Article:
Ethan Moses built a huge 20×24 camera

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Ethan Moses is no stranger to building cameras. Over the years he has created a series of 4×5 handheld cameras, medium format cameras and 35mm panorama cameras, but for his latest creation he has decided to think big, really big. At the height of the pandemic, Moses set out to recreate Polaroid’s iconic 20×24 camera, capable of producing images 20 inches wide and 24 inches high.

“Polaroid built the original 20×24 Polaroid cameras for demonstrations and for advertising smaller products,” says Moses. But the camera was also popular with famous photographers and artists. The huge pieces of Polaroid film used by the likes of William Wegman, Andy Warhol, Chuck Close, Mary Ellen Mark and Elsa Dorfman ceased to exist in 2017, the same year John Reuter announced he was closing the 20× studio 24 in Manhattan. But that did not discourage Moses. His solution? Build a custom 20×24 camera that captures positive impressions directly onto a large sheet of photo paper.

Ethan mainly uses the giant camera to shoot portraits. Ethan Moses

In use, Moses loads the photo paper, makes an exposure, then dumps the chemistry directly into the film holder, allowing him to make the direct positive without the need for a darkroom. “I certainly didn’t invent huge cameras, but I think I’m the first to invent a film holder that has a light deflector like a daylight developing tank so you can directly process in the film holder without a darkroom. Then, in a relatively uncontrolled environment, you can simply remove the back of the camera, lay it on a table, pour in a quart of chemistry, and shake it.

Last month, Moses traveled from his home in Albuquerque, New Mexico, to Brooklyn, New York, and teamed up with Brooklyn Film Camera’s Kyle Depew to offer portrait sessions and workshops at Wyckoff Windows Studio. . The first two weekends sold out immediately, followed by an additional third weekend.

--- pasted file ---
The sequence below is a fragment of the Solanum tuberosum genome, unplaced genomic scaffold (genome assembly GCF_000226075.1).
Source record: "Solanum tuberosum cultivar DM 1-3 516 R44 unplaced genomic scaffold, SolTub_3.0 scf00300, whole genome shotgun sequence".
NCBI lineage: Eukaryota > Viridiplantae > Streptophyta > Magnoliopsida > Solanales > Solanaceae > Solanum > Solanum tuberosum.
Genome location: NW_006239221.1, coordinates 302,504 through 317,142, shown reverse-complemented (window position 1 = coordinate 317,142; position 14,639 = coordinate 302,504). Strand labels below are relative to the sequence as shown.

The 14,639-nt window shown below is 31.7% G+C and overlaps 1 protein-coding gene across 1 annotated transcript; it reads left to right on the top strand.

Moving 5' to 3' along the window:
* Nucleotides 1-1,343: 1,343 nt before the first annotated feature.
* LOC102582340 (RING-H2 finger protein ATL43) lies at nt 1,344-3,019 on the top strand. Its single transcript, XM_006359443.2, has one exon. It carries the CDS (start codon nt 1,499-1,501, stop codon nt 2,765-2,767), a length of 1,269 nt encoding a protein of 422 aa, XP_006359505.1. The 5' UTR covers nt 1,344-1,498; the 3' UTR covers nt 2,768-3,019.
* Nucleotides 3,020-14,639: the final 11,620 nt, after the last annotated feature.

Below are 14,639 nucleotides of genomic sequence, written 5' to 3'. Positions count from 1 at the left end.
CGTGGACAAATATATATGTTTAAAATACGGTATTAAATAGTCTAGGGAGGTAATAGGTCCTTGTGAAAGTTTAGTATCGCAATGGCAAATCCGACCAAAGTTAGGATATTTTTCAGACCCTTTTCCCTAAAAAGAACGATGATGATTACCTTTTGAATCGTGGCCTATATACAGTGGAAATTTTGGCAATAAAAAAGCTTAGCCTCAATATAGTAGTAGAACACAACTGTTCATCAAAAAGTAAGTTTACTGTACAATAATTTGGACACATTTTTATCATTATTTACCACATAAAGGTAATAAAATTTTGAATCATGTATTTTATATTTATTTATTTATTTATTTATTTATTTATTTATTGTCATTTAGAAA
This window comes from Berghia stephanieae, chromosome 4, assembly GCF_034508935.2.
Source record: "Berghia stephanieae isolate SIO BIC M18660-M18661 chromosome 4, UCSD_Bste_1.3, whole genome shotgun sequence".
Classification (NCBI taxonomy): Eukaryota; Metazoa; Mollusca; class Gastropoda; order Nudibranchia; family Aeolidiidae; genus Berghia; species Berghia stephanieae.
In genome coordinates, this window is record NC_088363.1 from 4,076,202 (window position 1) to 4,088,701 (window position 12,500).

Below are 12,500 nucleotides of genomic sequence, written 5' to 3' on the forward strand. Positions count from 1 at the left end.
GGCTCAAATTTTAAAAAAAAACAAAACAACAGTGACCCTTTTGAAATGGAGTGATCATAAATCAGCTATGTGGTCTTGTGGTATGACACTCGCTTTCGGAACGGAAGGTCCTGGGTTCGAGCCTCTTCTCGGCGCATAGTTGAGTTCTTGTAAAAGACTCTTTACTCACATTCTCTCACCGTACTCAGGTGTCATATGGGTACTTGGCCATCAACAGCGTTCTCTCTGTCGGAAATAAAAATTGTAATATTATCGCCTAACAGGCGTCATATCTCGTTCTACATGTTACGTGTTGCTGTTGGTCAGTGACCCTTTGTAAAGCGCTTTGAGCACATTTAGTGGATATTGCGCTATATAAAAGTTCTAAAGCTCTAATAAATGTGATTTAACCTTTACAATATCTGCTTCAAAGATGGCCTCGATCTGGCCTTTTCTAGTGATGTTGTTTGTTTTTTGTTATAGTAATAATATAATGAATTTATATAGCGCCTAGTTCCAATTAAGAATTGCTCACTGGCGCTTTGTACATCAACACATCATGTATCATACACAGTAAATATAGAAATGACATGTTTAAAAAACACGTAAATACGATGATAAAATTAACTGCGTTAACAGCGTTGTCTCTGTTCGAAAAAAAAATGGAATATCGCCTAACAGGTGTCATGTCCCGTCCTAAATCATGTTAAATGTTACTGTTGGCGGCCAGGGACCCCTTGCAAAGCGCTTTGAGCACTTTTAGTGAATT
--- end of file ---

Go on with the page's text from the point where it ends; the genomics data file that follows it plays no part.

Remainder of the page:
“In Albuquerque, if I do that, I have seven people showing up in my backyard and I know them all,” Moses says. “But here it was really an amazing thing to see how many people showed up. People came from Seattle. One guy bailed out his wife for a day on her honeymoon to come to the shop. Someone one came from Minnesota.

Here, Moses talks to us about the process of building the camera and what it’s like to film with it.

Where did the idea to build this 20×24 camera come from?

The camera has no shutter, instead a lens cap controls the amount of light allowed.
The camera has no shutter, instead a lens cap controls the amount of light allowed. Moses also uses high powered studio strobes. Ethan Moses

About 20 years ago I loved to read photo.net and the guy running it, Phillip Greenspun, his avatar was a 20×24 portrait done by Elsa Dorfman showing him with a big white dog. It was great. And it’s a great regret in my life that I never spent the money and had my portrait taken by Elsa Dorfman while she was still alive. I’ve always had that in my head.

On the Homemade Camera podcast, we were talking about this and the challenges of making self-developed cameras, like the Afghan Camera. And so we challenged ourselves to start working on these self-developed cameras. And at some point we had worked on enough of these projects, perfecting the process, that I thought maybe we could use the knowledge to replicate the 20×24 Polaroid experience. Filming with a 20× camera 24 is an interesting process, but who wants a 20×24 negative?

When did the construction process start?

This is one of those cameras that I wanted to build because I wanted to use it and see what it could produce. And it turns out he takes portraits real pleasant. Anyway, during the pandemic, stuck in my garage, I bought a car-sized laser cutter. All of a sudden I could cut parts for this thing. For five months, I did nothing but draw, CAD, cut, glue and screw. And I think this current release is for the seventh iteration of the camera. Usually I’ll build a bunch of cameras, starting with a prototype. I’ll see what’s not working, leave it on the table, and build a brand new one until I get it right.

But this thing is just too big. I was building one and I was like, ‘Okay, I want to make this change’, but then that would mean taking the camera apart. For a while I didn’t have a working camera, I just didn’t have the space.

What are some of the things you had to figure out while building it?